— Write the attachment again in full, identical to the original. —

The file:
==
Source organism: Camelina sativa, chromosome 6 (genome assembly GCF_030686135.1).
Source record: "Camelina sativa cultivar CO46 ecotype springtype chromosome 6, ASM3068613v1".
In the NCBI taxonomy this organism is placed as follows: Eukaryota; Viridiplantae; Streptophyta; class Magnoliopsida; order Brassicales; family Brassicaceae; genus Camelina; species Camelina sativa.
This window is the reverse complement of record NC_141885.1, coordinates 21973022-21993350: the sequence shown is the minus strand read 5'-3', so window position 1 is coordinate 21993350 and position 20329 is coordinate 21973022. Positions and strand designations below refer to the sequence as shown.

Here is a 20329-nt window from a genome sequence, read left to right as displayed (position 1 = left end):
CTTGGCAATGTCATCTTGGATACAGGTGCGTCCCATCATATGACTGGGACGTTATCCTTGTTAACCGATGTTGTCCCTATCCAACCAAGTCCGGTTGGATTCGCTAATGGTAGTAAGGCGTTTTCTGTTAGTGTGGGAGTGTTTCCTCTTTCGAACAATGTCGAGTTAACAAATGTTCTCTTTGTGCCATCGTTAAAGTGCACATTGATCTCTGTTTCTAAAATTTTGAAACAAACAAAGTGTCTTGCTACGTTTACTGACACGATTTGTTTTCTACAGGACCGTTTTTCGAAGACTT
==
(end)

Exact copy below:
Source organism: Camelina sativa, chromosome 6 (genome assembly GCF_030686135.1).
Source record: "Camelina sativa cultivar CO46 ecotype springtype chromosome 6, ASM3068613v1".
In the NCBI taxonomy this organism is placed as follows: Eukaryota; Viridiplantae; Streptophyta; class Magnoliopsida; order Brassicales; family Brassicaceae; genus Camelina; species Camelina sativa.
This window is the reverse complement of record NC_141885.1, coordinates 21973022-21993350: the sequence shown is the minus strand read 5'-3', so window position 1 is coordinate 21993350 and position 20329 is coordinate 21973022. Positions and strand designations below refer to the sequence as shown.

Here is a 20329-nt window from a genome sequence, read left to right as displayed (position 1 = left end):
CTTGGCAATGTCATCTTGGATACAGGTGCGTCCCATCATATGACTGGGACGTTATCCTTGTTAACCGATGTTGTCCCTATCCAACCAAGTCCGGTTGGATTCGCTAATGGTAGTAAGGCGTTTTCTGTTAGTGTGGGAGTGTTTCCTCTTTCGAACAATGTCGAGTTAACAAATGTTCTCTTTGTGCCATCGTTAAAGTGCACATTGATCTCTGTTTCTAAAATTTTGAAACAAACAAAGTGTCTTGCTACGTTTACTGACACGATTTGTTTTCTACAGGACCGTTTTTCGAAGACTT